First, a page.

The relations between different property structures will determine the logic of observed properties. E.g. if two property structures a and b are such that any phenomenon which fits a will also fit b, then the property a can be said to imply the property b. It is on this level of description that the basic structures of quantum mechanics are to be introduced, as is shown for example in the work of Piron5 and Aerts.6 Since an arrow is determined by its environment. it will be different if its environment is changed, e.g. if it is fitted to an observational structure. This verifies the quantum mechanical principle that a general observation changes the state of the system which is observed. It is also clear that an arrow in general cannot be incorporated in two different obervational structures without mutual interference. This accounts for the fact that quantum observables are generally incompatible.

Another characteristic feature of quantum systems is that, in between observations, they are not localized in a definite point of space-time. In the structural description, however, space-time is not an absolute frame in which every phenomenon has its proper place, but a superstructure consisting of a set of relations between a preferred class of phenomena: the events. A general phenomenon, represented by an arrow, has no space-time localization: it just travels from one event, to another one, but it is meaningless to ask where it has been in between: space-time is not defined outside the events. If nevertheless one wants to localize a particle between two interactions by forcing it into an observational structure and in this way creating an event, then he can expect that the answer will not be completely determined by its "initial state", but will depend upon the new environment which is created, i.e. upon the measurement apparatus and everything which is connected with it.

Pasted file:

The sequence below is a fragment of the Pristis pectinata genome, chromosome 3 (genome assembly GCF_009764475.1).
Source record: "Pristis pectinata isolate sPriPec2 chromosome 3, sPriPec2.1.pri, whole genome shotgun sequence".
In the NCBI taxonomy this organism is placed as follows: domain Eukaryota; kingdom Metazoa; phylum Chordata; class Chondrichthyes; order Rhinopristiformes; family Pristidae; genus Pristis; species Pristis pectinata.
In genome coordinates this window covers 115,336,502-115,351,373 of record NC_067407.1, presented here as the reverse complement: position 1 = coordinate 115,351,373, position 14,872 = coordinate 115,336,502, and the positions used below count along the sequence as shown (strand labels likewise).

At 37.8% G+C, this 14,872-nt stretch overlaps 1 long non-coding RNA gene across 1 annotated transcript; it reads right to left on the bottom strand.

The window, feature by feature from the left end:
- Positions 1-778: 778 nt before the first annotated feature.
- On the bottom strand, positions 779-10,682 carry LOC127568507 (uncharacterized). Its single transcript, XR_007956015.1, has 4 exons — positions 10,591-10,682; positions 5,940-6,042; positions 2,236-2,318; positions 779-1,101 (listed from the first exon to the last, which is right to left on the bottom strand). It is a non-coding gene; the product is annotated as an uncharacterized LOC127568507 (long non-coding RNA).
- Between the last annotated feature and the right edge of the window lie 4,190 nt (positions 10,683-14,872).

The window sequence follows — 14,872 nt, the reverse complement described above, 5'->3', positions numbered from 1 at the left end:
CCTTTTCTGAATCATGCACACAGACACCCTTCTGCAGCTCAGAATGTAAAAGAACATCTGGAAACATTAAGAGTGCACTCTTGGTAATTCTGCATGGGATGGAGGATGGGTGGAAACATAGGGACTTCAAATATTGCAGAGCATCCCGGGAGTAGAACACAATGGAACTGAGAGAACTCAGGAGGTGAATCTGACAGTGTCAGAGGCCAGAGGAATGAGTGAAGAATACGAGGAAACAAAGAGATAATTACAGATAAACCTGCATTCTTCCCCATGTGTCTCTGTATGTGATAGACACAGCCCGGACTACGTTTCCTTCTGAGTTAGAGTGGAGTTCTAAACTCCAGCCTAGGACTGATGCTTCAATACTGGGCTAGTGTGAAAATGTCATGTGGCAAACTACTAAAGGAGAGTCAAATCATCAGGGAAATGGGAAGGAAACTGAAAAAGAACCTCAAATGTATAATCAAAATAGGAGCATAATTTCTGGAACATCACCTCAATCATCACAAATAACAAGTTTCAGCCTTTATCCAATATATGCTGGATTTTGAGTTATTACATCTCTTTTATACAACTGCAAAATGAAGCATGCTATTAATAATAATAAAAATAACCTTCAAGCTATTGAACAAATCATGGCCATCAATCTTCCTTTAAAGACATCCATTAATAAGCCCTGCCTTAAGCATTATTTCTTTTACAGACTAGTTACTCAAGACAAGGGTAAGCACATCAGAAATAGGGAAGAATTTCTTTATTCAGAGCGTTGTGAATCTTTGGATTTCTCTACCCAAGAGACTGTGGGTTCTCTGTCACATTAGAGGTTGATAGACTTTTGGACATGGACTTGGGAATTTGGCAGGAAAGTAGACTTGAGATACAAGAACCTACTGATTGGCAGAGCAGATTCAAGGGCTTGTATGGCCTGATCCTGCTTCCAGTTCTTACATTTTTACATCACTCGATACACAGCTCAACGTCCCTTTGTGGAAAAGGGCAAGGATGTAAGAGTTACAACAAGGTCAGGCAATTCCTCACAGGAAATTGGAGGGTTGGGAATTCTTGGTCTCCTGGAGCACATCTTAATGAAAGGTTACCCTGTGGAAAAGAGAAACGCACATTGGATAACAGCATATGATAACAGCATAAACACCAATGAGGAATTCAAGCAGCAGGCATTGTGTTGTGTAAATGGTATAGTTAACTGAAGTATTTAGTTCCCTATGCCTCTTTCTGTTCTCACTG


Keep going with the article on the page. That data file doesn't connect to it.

In the structural description there is also room for the apparently non local interactions which are characteristic of certain quantum effects, such as the EPR paradox1 and the Aharonov-Bohm effect.2 We have indeed seen that there exists a special class of arrows outside the light cone which represent a kind of "virtual processes". Although they are not directly observable, these processes might be viewed as carrying certain "non local influences" with a "speed" faster than that of light.

In this section I have tried to argue that the structural language is flexible enough to allow the description of an important class of fundamental phenomena, which are difficult to incorporate in a conventional "geometrical type" of representation. The actual implementation of these descriptions, however, is yet to be started.


I have argued that the failure of present-day models to establish satisfactory foundations for physical theory, is due to a basic shortcoming of the language they use. To overcome this problem I have proposed to construct a new language, which is not lexical (i.e. based on a lexicon, or set of meaningful elements) but structural (i.e. based on the structures, the coherent patterns formed by the connections of elements which are intrinsically meaningless). The main advantage of this structural language is that its descriptions start directly with the level of dynamics, with the elementary processes and the irreducible patterns they form, whereas the conventional description reduces this dynamical, holistic world to a combination of independent, static pieces.